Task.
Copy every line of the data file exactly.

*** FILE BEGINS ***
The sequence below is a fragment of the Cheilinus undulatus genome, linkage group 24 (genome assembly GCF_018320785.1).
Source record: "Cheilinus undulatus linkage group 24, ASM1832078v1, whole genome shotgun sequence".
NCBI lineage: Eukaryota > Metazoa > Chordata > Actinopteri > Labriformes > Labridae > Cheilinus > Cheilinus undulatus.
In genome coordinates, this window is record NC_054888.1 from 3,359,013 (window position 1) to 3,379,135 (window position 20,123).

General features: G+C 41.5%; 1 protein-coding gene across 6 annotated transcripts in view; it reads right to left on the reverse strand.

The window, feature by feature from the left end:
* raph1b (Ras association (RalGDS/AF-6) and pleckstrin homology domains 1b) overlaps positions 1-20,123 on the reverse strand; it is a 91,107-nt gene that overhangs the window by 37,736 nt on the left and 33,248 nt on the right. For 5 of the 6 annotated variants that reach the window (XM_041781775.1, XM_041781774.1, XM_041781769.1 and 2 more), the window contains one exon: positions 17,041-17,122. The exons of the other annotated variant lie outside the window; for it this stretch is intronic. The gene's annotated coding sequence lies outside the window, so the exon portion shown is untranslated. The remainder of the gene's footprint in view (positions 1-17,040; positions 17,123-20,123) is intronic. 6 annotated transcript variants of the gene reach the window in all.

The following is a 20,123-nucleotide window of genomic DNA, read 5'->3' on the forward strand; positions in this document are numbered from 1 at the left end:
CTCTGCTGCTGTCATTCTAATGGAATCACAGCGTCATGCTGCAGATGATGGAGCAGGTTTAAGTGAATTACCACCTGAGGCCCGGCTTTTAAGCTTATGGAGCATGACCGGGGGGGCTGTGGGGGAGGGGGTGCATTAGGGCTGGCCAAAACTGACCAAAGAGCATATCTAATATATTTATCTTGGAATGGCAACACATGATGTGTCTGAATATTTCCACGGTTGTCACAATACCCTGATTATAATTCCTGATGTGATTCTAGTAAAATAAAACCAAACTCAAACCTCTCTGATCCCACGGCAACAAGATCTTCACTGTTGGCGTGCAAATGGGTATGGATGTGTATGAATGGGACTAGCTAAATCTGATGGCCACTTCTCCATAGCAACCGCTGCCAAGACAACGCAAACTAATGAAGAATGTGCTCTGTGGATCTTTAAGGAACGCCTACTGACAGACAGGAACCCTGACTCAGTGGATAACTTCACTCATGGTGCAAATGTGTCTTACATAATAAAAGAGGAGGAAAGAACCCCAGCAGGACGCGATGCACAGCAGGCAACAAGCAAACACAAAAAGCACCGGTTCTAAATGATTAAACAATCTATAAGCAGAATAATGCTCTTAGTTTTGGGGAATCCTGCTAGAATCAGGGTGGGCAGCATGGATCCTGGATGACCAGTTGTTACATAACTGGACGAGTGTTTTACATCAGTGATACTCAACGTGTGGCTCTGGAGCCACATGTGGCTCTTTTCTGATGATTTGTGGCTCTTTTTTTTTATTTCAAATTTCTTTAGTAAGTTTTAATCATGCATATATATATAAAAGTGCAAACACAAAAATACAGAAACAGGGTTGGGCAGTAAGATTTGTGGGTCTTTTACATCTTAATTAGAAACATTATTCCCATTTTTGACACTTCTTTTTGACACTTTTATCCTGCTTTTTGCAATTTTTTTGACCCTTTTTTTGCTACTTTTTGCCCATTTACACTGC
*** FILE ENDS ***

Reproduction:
The sequence below is a fragment of the Cheilinus undulatus genome, linkage group 24 (genome assembly GCF_018320785.1).
Source record: "Cheilinus undulatus linkage group 24, ASM1832078v1, whole genome shotgun sequence".
NCBI lineage: Eukaryota > Metazoa > Chordata > Actinopteri > Labriformes > Labridae > Cheilinus > Cheilinus undulatus.
In genome coordinates, this window is record NC_054888.1 from 3,359,013 (window position 1) to 3,379,135 (window position 20,123).

General features: G+C 41.5%; 1 protein-coding gene across 6 annotated transcripts in view; it reads right to left on the reverse strand.

The window, feature by feature from the left end:
* raph1b (Ras association (RalGDS/AF-6) and pleckstrin homology domains 1b) overlaps positions 1-20,123 on the reverse strand; it is a 91,107-nt gene that overhangs the window by 37,736 nt on the left and 33,248 nt on the right. For 5 of the 6 annotated variants that reach the window (XM_041781775.1, XM_041781774.1, XM_041781769.1 and 2 more), the window contains one exon: positions 17,041-17,122. The exons of the other annotated variant lie outside the window; for it this stretch is intronic. The gene's annotated coding sequence lies outside the window, so the exon portion shown is untranslated. The remainder of the gene's footprint in view (positions 1-17,040; positions 17,123-20,123) is intronic. 6 annotated transcript variants of the gene reach the window in all.

The following is a 20,123-nucleotide window of genomic DNA, read 5'->3' on the forward strand; positions in this document are numbered from 1 at the left end:
CTCTGCTGCTGTCATTCTAATGGAATCACAGCGTCATGCTGCAGATGATGGAGCAGGTTTAAGTGAATTACCACCTGAGGCCCGGCTTTTAAGCTTATGGAGCATGACCGGGGGGGCTGTGGGGGAGGGGGTGCATTAGGGCTGGCCAAAACTGACCAAAGAGCATATCTAATATATTTATCTTGGAATGGCAACACATGATGTGTCTGAATATTTCCACGGTTGTCACAATACCCTGATTATAATTCCTGATGTGATTCTAGTAAAATAAAACCAAACTCAAACCTCTCTGATCCCACGGCAACAAGATCTTCACTGTTGGCGTGCAAATGGGTATGGATGTGTATGAATGGGACTAGCTAAATCTGATGGCCACTTCTCCATAGCAACCGCTGCCAAGACAACGCAAACTAATGAAGAATGTGCTCTGTGGATCTTTAAGGAACGCCTACTGACAGACAGGAACCCTGACTCAGTGGATAACTTCACTCATGGTGCAAATGTGTCTTACATAATAAAAGAGGAGGAAAGAACCCCAGCAGGACGCGATGCACAGCAGGCAACAAGCAAACACAAAAAGCACCGGTTCTAAATGATTAAACAATCTATAAGCAGAATAATGCTCTTAGTTTTGGGGAATCCTGCTAGAATCAGGGTGGGCAGCATGGATCCTGGATGACCAGTTGTTACATAACTGGACGAGTGTTTTACATCAGTGATACTCAACGTGTGGCTCTGGAGCCACATGTGGCTCTTTTCTGATGATTTGTGGCTCTTTTTTTTTATTTCAAATTTCTTTAGTAAGTTTTAATCATGCATATATATATAAAAGTGCAAACACAAAAATACAGAAACAGGGTTGGGCAGTAAGATTTGTGGGTCTTTTACATCTTAATTAGAAACATTATTCCCATTTTTGACACTTCTTTTTGACACTTTTATCCTGCTTTTTGCAATTTTTTTGACCCTTTTTTTGCTACTTTTTGCCCATTTACACTGC